However, the difference with a constant MRD is not huge and such a simple MRD could well be considered. To prove this point, I compare in Fig. 9 the observed distribution of log f(m) with that obtained when assuming that M2 = 2   M, f(q) = 1, and f(i) ∝ sini. Apart from a possible small overestimate of the computed distribution in the bin with −1 < log f(m) < −0.5 (possibly indicating that the deficiency of systems around q ~ 0.8 is significant), the two distributions agree pretty well with each other, and one should perhaps not try to look much further for the real distribution.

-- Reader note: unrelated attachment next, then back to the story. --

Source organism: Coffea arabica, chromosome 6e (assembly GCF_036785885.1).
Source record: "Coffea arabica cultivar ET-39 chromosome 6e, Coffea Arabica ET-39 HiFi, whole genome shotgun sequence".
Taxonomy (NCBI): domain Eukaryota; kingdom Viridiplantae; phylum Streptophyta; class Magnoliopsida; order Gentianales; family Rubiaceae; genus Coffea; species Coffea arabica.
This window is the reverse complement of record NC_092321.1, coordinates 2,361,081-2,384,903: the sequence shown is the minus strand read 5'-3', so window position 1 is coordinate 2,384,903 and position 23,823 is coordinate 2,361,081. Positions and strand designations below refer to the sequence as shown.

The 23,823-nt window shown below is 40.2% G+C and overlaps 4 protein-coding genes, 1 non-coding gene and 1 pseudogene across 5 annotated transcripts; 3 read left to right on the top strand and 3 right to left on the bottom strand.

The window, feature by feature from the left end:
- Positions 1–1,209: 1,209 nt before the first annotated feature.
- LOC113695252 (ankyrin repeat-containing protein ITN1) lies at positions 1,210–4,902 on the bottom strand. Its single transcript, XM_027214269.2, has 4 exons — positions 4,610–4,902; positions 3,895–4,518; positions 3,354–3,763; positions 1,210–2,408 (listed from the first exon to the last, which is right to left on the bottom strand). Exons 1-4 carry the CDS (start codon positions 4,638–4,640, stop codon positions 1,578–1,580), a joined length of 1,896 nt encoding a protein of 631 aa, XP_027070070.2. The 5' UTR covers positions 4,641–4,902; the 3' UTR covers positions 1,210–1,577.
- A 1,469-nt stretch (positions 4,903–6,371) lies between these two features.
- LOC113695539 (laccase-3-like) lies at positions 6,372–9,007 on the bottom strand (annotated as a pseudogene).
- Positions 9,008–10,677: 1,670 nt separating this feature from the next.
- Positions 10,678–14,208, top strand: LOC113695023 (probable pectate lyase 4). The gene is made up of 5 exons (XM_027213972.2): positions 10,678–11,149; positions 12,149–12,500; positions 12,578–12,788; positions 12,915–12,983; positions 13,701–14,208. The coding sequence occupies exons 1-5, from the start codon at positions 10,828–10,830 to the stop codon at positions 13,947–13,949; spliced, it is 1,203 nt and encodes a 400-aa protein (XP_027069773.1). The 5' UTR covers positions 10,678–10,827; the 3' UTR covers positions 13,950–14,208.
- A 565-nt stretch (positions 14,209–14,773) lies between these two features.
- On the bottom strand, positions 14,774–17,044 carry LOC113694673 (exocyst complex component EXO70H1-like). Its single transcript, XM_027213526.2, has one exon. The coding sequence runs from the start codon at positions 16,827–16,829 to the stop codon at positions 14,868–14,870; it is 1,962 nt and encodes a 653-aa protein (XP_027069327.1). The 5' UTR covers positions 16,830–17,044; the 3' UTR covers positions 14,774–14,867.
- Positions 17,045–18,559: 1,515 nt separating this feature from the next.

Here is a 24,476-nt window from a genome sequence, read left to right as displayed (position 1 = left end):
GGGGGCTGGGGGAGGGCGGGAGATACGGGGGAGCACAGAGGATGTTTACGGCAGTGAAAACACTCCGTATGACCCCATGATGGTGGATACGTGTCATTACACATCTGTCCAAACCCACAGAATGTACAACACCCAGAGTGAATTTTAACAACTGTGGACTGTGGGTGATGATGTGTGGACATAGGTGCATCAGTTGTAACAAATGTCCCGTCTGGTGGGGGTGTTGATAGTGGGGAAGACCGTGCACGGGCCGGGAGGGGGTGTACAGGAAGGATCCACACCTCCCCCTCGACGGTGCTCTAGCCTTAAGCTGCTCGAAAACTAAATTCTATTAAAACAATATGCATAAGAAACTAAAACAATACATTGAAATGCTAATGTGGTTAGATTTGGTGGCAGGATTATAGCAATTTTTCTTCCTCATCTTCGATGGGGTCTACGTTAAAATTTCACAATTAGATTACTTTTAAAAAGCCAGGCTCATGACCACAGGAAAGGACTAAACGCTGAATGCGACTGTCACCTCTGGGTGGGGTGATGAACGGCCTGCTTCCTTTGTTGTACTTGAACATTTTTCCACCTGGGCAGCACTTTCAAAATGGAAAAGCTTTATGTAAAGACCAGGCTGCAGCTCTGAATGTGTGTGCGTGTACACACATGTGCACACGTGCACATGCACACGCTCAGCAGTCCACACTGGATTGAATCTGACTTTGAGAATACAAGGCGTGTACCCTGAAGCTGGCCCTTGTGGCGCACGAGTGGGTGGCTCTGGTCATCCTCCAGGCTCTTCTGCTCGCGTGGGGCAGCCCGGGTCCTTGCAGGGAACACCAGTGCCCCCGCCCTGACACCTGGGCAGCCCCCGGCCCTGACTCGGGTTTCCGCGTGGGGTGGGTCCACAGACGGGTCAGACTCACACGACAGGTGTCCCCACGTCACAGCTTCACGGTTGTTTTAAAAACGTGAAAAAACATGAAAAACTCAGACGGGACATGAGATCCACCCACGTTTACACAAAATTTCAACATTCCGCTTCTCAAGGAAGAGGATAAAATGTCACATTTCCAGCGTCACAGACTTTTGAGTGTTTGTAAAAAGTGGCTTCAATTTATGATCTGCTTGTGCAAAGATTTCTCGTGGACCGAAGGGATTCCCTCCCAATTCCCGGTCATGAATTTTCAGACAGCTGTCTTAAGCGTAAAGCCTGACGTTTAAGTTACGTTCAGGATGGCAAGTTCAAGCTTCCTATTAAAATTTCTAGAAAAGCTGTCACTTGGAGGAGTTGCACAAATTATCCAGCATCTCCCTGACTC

It may be useful to see how this distribution compares with ones obtained for other samples. I have shown earlier (Pourbaix et al. 2004) that the mass ratio distribution of the binary systems with main sequence primaries in the SB9 catalogue2 depends on the spectral type of the primary: there is an apparent continuous trend from massive primaries (having a MRD peaked to lower mass ratios) to low-mass primaries (K stars being compatible with an uniform MRD). The SB9 catalogue is however possibly subject to severe observational biases and so this result would need a careful confirmation. 2 made a study of a complete sample of 129 SB with periods below 2500 days, for which the primary mass is known and is between 0.5 and 1 M (i.e. mostly G-K dwarfs). They find a distribution that seemingly includes two “populations”, one with a high asymmetric peak at q ~ 0.2 and another with a smaller peak at q ~ 0.8, while the minimum between the two populations is centered at q ~ 0.55. However, the distribution seems to be different between halo and disc stars, as well as between “high” (M1 > 0.67   M) and “low” mass primaries. 3 derived the statistical properties of 89 main-sequence binaries with spectral types F7 to K and with periods up to 10 years. Their distribution of mass ratios presents two maxima: a broad (flat) peak from q ≃ 0.7, and a sharp peak for q > 0.8. Their MRD also depends on the orbital period, since short period binaries (P < 50 days) include more systems with mass ratios of 0.8 or more. 4 reported infrared spectroscopic observations of a large well-defined sample of main-sequence, single-lined spectroscopic binaries to detect the secondaries and derive the mass ratio distribution of short-period binaries. Their sample consists of 51 Galactic disc spectroscopic binaries, with primary masses in the range 0.6–0.85 M. Their mass ratio distribution is approximately constant over the range of q between 0.3 and 1. The distribution appears to rise at lower q values, but the uncertainties are sufficiently large that they cannot rule out a distribution that remains constant over the full range of mass ratios. 1 obtained the mass ratio distributions of the local population of field binaries by studying a volume-limited sample of 371 spectroscopic binaries in the solar neighbourhood. Using a Monte-Carlo method, they obtain an MRD which is almost uniform for q < 0.8 and a peak towards q = 1 (SB2 systems). Very recently, 5 analysed the properties of companions to solar-type stars in a sample of 454 stars. They derived a roughly flat distribution for mass ratios between 0.2 and 0.95, with an excess of twins, which prefer relatively short orbital periods. The MRD I derive in the present paper is thus compatible with most of these studies.